25 May About morocco
In 1912, the sultan of Morocco, Moulay Abd al-Hafid, permitted French protectorate status. Nationalism grew during World War II. Sultan Mohammed V was disposed by the French in 1953 and replaced by his uncle, but nationalist agitation forced his return in 1955. In 1956, France and Spain recognized the independence and sovereignty of Morocco. At his death on February 26, 1961, Mohammed V’s son succeeded him as King Hassan II. In the 1990s, King Hassan promulgated “Hassanian democracy,” which allowed for significant political freedom while at the same time retaining ultimate power for the monarch. In August 1999, King Hassan II died after 38 years on the throne and his son, Prince Sidi Mohammed, was crowned King Mohammed VI. Since then, Mohammed VI has pledged to make the political system more open, allow freedom of expression and support economic reform. He has also advocated more rights for women, a position opposed by Islamic fundamentalists. The entrenched political elite and the military have also been leery of some reform proposals. With about 20% of the population living in dire poverty, economic expansion is a primary goal.
It is about aromatic tajines, endless palm trees valleys, red-earthed mountains and villages and limitless generosity which define the home of the Maghreb. Any visit, whether one week or one month, will give you a glimpse of the friendliness, vibrancy, and flavor of this Berber-Arab-Spanish-Portuguese-French melting pot. A real Souladventure!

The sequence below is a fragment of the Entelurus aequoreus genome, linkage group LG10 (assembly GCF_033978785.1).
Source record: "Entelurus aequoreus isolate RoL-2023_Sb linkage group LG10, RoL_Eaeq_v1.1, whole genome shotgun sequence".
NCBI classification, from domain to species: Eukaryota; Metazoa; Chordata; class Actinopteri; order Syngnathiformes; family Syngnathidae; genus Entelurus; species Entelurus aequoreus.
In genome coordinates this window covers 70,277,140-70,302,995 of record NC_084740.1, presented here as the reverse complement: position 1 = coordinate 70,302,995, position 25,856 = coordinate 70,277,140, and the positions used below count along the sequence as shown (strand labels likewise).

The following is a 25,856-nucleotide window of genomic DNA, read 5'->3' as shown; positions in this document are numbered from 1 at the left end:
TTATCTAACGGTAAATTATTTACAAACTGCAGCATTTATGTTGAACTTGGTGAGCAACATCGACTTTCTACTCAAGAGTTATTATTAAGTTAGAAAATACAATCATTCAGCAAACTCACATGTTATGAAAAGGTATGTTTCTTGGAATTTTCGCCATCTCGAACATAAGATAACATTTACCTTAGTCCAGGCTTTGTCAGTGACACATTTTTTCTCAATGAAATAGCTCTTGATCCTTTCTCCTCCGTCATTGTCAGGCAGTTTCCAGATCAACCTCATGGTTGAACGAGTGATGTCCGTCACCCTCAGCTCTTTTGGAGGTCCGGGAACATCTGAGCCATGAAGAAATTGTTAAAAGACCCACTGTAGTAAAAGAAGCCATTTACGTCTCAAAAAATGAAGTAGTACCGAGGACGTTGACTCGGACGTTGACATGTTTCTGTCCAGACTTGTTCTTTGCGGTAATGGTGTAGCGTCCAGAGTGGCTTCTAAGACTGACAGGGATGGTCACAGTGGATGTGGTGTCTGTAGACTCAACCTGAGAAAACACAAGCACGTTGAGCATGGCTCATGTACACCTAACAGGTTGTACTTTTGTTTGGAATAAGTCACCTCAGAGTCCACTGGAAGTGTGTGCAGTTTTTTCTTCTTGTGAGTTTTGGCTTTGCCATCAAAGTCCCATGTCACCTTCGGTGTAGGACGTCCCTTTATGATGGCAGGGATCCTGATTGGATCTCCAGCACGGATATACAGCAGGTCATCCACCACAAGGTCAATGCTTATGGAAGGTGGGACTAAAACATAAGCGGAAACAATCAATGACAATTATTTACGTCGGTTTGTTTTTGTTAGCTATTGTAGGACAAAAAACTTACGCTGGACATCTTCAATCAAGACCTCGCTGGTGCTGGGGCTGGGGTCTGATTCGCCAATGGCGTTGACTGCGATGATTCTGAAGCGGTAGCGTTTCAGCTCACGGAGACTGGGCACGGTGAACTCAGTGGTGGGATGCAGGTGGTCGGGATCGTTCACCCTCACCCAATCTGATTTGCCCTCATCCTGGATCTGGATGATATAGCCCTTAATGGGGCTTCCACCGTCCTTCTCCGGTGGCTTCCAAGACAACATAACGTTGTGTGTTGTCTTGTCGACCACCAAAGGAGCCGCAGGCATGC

BEST TIME TO VISIT
As far as the climate goes, it is better to visit the south – or at least the desert routes – outside midsummer, when for part of the day it’s far too hot for casual exploration. July and August, the hottest months, can be wonderful on the coast, however, while in the mountains there are no set rules.
Spring and autumn time, is perhaps the best overall time, with a summer climate in the south and in the mountains, as well as on the Mediterranean and Atlantic coasts. Winter days can be excellent during the day time, though desert nights can get very cold.